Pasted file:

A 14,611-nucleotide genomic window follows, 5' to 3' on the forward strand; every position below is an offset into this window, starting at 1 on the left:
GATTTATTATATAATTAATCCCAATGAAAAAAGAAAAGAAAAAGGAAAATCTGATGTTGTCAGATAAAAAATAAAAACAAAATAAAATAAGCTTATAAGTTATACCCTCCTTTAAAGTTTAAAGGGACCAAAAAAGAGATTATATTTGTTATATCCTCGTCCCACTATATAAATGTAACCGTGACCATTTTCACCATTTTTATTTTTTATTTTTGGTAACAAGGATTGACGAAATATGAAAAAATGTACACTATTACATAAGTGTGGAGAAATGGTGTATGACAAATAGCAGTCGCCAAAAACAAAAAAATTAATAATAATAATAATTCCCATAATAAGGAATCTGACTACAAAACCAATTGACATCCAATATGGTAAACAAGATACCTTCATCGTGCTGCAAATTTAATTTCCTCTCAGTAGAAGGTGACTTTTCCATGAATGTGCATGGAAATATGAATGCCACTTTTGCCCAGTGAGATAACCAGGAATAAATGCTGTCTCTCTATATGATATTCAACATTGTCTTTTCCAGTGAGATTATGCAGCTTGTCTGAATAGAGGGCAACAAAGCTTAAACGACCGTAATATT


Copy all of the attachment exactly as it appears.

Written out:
A 14,611-nucleotide genomic window follows, 5' to 3' on the forward strand; every position below is an offset into this window, starting at 1 on the left:
GATTTATTATATAATTAATCCCAATGAAAAAAGAAAAGAAAAAGGAAAATCTGATGTTGTCAGATAAAAAATAAAAACAAAATAAAATAAGCTTATAAGTTATACCCTCCTTTAAAGTTTAAAGGGACCAAAAAAGAGATTATATTTGTTATATCCTCGTCCCACTATATAAATGTAACCGTGACCATTTTCACCATTTTTATTTTTTATTTTTGGTAACAAGGATTGACGAAATATGAAAAAATGTACACTATTACATAAGTGTGGAGAAATGGTGTATGACAAATAGCAGTCGCCAAAAACAAAAAAATTAATAATAATAATAATTCCCATAATAAGGAATCTGACTACAAAACCAATTGACATCCAATATGGTAAACAAGATACCTTCATCGTGCTGCAAATTTAATTTCCTCTCAGTAGAAGGTGACTTTTCCATGAATGTGCATGGAAATATGAATGCCACTTTTGCCCAGTGAGATAACCAGGAATAAATGCTGTCTCTCTATATGATATTCAACATTGTCTTTTCCAGTGAGATTATGCAGCTTGTCTGAATAGAGGGCAACAAAGCTTAAACGACCGTAATATT